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Mar. 10, 2015 - Updated 04:16 UTC

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Japanese Women Seek Bigger Role

Apr. 7, 2016

It has been 7 decades since women in Japan won the right to vote. But the number of female politicians in Japan remains low compared to most countries.

Despite the passage of time, women still make up less than 10 percent of the Lower House. That's almost the same proportion as 70 years ago.

A recent Inter-Parliamentary Union survey on female members put Japan in 156th position out of 191 countries.

The women's suffrage movement in Japan began in earnest in the 1920s. It took journalist Fusae Ichikawa and her fellow campaigners more than 20 years to finally achieve their goal.

Women won the right to vote just after the end of World War 2. Ichikawa's reaction to the achievement was captured in a TV interview in November 1945.

"Women's suffrage will help improve the distribution of food rations and definitely enhance women's status in society," she said.

The first election women took part in, was held on April 10th, 1946. Life was difficult at the time, with shortages of food and clothing. But more than two-thirds of women of voting age still showed up at the polls.

Thirty-nine women were elected to the Lower House.

At age 26, Kiyoko Sato was the youngest of those first female members. She is now 96-years-old, and is the only one of the first female Diet members still alive. She remembers that time clearly.

"I told myself, my time has come at last!" she says. "The era when women endured even their husbands' reckless behavior and had to accept their unreasonable demands was over. When men made mistakes, women were finally entitled to openly point out the errors."

Sato worked to introduce a law to protect women with children who lost their husbands in the war, and those who were forced to turn to prostitution because of poverty. She served for one term in the Lower House.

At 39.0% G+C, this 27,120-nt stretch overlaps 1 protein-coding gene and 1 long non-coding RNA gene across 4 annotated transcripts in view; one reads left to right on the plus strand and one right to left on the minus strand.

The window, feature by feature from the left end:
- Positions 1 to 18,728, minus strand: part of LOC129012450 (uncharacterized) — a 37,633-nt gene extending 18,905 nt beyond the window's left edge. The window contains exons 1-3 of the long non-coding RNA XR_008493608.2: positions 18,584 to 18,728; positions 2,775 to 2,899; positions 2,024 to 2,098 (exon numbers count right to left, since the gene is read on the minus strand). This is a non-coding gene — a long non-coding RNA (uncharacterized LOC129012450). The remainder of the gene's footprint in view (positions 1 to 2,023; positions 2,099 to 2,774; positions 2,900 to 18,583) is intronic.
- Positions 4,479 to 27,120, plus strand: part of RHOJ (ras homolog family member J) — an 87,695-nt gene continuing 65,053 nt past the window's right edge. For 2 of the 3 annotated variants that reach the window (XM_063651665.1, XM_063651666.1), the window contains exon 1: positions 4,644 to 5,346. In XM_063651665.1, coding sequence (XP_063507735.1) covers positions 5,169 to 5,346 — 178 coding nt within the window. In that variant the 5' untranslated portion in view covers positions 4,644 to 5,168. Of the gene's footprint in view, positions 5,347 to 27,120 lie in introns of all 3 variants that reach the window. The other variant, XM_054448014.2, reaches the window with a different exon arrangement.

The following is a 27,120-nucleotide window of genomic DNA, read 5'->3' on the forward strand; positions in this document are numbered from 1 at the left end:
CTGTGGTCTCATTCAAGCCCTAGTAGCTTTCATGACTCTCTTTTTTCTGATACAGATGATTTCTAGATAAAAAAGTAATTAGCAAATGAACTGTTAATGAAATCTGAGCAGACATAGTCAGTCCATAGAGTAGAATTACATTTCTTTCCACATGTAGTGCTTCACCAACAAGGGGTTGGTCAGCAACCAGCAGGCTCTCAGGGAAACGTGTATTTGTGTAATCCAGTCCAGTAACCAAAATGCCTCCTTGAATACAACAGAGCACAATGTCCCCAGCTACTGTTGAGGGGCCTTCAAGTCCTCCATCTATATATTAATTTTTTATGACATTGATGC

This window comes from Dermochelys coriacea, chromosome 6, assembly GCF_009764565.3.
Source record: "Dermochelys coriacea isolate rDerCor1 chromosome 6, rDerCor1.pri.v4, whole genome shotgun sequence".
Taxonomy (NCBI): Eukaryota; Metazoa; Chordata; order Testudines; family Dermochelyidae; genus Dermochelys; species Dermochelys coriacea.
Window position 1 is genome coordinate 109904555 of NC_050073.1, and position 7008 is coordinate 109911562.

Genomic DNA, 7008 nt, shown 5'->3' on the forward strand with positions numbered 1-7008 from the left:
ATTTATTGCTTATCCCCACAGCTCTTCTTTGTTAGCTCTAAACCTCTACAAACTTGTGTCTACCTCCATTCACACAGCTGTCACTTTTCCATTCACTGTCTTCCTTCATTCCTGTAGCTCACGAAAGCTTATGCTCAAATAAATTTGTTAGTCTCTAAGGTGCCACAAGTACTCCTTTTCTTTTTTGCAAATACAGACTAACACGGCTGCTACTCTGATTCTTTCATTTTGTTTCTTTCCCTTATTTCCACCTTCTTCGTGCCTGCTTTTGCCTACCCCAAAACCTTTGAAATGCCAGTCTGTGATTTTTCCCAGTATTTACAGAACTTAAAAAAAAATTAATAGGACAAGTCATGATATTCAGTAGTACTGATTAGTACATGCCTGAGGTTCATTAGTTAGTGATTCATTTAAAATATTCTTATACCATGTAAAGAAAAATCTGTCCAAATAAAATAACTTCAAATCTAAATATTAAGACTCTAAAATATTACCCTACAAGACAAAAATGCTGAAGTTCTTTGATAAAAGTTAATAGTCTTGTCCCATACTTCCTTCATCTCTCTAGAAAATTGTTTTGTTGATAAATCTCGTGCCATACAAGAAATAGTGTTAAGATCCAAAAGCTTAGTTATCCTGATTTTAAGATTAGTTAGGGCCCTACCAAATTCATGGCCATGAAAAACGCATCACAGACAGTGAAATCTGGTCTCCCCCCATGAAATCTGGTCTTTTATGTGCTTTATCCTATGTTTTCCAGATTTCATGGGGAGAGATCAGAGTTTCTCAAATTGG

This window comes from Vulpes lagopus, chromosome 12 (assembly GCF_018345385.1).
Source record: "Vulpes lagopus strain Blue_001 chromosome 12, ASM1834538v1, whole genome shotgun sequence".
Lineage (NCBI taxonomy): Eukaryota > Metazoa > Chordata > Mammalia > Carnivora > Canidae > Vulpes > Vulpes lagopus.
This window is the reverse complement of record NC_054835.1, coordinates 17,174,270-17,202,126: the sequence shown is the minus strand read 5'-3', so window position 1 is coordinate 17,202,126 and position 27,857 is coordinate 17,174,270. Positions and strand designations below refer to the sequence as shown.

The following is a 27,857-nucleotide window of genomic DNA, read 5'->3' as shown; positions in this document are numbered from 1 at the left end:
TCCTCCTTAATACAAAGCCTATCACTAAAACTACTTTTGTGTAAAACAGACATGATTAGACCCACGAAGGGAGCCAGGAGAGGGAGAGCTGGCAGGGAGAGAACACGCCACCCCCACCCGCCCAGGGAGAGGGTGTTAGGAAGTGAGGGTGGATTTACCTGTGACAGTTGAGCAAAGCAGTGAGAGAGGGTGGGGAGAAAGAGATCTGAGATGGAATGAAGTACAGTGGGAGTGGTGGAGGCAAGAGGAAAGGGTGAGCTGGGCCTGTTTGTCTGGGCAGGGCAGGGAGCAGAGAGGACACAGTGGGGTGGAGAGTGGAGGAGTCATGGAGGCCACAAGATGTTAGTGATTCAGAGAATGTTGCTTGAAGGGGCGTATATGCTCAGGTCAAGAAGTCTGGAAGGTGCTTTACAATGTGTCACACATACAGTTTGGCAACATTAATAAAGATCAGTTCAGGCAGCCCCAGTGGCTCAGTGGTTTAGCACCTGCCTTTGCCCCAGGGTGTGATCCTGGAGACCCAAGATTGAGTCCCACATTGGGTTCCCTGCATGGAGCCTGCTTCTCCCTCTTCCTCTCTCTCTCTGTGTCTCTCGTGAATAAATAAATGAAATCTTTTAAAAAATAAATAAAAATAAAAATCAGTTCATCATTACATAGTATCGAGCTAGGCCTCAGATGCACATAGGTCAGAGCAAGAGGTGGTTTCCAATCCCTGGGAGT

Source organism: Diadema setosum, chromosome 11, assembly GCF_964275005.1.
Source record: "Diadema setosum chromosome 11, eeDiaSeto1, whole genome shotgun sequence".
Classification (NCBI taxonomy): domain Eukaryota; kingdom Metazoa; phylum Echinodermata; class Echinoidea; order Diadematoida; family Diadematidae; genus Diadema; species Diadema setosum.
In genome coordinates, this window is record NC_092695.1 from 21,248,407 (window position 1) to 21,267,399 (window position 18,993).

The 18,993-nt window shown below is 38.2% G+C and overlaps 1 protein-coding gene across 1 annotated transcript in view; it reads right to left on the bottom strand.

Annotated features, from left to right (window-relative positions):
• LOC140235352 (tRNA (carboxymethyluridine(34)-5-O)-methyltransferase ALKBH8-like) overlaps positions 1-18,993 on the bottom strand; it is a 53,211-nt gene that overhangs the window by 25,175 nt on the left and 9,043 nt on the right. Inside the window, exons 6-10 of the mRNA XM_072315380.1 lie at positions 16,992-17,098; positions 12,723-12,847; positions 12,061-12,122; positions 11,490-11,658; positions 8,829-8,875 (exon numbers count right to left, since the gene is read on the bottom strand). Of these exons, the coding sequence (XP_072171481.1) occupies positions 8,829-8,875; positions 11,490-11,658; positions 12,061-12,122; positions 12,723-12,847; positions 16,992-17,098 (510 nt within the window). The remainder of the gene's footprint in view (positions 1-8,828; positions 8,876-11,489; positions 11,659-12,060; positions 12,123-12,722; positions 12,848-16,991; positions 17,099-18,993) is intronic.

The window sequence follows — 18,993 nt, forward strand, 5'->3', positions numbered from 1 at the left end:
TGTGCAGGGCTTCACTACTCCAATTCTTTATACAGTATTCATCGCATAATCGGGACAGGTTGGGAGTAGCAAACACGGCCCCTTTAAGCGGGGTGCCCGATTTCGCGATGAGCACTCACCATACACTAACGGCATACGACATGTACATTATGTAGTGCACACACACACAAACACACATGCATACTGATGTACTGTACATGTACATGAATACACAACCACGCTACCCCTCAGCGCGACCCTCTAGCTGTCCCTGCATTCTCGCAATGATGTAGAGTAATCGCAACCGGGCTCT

"Women should recognize that they are the stakeholders and speak up," she says. "But in reality, many were content letting others do the job."

Today, the Lower House has 45 female members.

Noriko Miyagawa of the Liberal Democratic Party taught English at junior high and high schools for 5 years before entering politics. She ran for office without an electoral base.

"We do more canvassing than policymaking. We have to interact with voters from dawn 'til dusk. We greet people on the street in the morning, make rounds of houses during the day, and attend meetings at night," Miyagawa says. "It's really difficult for women to do this while raising children or maintaining a household."

Miyagawa says she has suffered discrimination because of her gender.

"Some voters dismissed me as an 'inexperienced young girl.' The toughest was a man who said he would only vote for me if we had sexual relations. Some even touched my body. It made me feel that some voters in my constituency still believed that women shouldn't take part in politics," she says.

The International Institute for Democracy and Electoral Assistance, or IDEA, has zeroed in on the small number of women in the Japanese Diet. In February, 2 researchers visited Japan.

Diet members explained the situation to them.

"We do acknowledge that Japan is not keeping pace with the times, and that's a big challenge we face," said Emiko Takagai, of the Liberal Democratic Party.

"Old customs in the countryside discourage women and young people from running in elections," said Shuhei Kishimoto, of the Democratic Party.

Some Diet members have begun working to increase female representation. Last year, 61 MPs formed a bipartisan group. They're incorporating IDEA's opinions into a draft bill. They want to encourage all parties to put forward equal numbers of female and male candidates.

The group is headed by Masaharu Nakagawa. He's a member of the Democratic Party and is the former gender equality minister. Nakagawa says it's difficult for the Diet, which is dominated by men, to draw up policies for women.

"If the Diet had more women, there would be more discussions on child-rearing and other issues that specifically relate to women," Nakagawa says. "It's not just about gender equality. What I mean is that women's perspectives and visions are what we need."

Members of the group say a shift in the mentality of voters is needed, and that they're taking every opportunity to further their cause.

Last month, Miyagawa took part in an event for high school students. She encouraged the students, of both male and female, to get involved in politics.